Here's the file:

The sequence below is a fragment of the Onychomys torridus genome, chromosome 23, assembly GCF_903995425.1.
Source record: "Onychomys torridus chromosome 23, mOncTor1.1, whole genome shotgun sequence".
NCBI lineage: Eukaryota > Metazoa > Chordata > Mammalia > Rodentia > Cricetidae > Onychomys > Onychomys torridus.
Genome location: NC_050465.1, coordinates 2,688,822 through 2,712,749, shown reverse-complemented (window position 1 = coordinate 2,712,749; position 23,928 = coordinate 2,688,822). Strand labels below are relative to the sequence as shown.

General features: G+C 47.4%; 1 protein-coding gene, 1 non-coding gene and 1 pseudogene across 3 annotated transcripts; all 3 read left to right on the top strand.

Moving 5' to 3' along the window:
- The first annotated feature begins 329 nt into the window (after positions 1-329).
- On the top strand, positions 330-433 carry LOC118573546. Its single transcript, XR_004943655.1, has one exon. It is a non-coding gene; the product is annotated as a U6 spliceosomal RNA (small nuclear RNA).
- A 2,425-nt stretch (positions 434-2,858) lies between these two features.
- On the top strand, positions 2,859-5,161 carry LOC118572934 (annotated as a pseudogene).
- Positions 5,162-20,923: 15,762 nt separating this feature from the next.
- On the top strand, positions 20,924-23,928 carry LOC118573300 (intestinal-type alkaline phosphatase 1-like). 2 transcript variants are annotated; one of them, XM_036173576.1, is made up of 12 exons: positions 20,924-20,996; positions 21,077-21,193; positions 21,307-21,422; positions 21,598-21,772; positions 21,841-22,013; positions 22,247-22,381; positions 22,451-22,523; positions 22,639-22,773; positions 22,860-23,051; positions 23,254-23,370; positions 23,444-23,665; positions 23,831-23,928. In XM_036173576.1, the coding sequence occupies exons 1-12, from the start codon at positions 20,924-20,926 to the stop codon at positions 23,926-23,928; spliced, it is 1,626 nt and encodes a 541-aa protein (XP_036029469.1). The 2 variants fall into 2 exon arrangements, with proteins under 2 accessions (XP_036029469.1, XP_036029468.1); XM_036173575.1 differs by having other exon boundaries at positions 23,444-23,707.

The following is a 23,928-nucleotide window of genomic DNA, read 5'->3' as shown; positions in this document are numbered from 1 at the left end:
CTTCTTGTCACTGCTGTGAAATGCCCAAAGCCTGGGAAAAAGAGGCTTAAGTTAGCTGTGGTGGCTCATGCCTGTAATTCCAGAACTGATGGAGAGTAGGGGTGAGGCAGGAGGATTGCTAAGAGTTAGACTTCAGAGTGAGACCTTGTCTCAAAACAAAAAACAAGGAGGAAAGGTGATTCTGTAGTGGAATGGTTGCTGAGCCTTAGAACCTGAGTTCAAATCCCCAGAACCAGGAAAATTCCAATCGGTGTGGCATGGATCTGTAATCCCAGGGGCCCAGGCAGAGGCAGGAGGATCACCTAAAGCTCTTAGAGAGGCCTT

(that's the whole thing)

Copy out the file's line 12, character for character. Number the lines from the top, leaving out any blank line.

- On the top strand, positions 20,924-23,928 carry LOC118573300 (intestinal-type alkaline phosphatase 1-like). 2 transcript variants are annotated; one of them, XM_036173576.1, is made up of 12 exons: positions 20,924-20,996; positions 21,077-21,193; positions 21,307-21,422; positions 21,598-21,772; positions 21,841-22,013; positions 22,247-22,381; positions 22,451-22,523; positions 22,639-22,773; positions 22,860-23,051; positions 23,254-23,370; positions 23,444-23,665; positions 23,831-23,928. In XM_036173576.1, the coding sequence occupies exons 1-12, from the start codon at positions 20,924-20,926 to the stop codon at positions 23,926-23,928; spliced, it is 1,626 nt and encodes a 541-aa protein (XP_036029469.1). The 2 variants fall into 2 exon arrangements, with proteins under 2 accessions (XP_036029469.1, XP_036029468.1); XM_036173575.1 differs by having other exon boundaries at positions 23,444-23,707.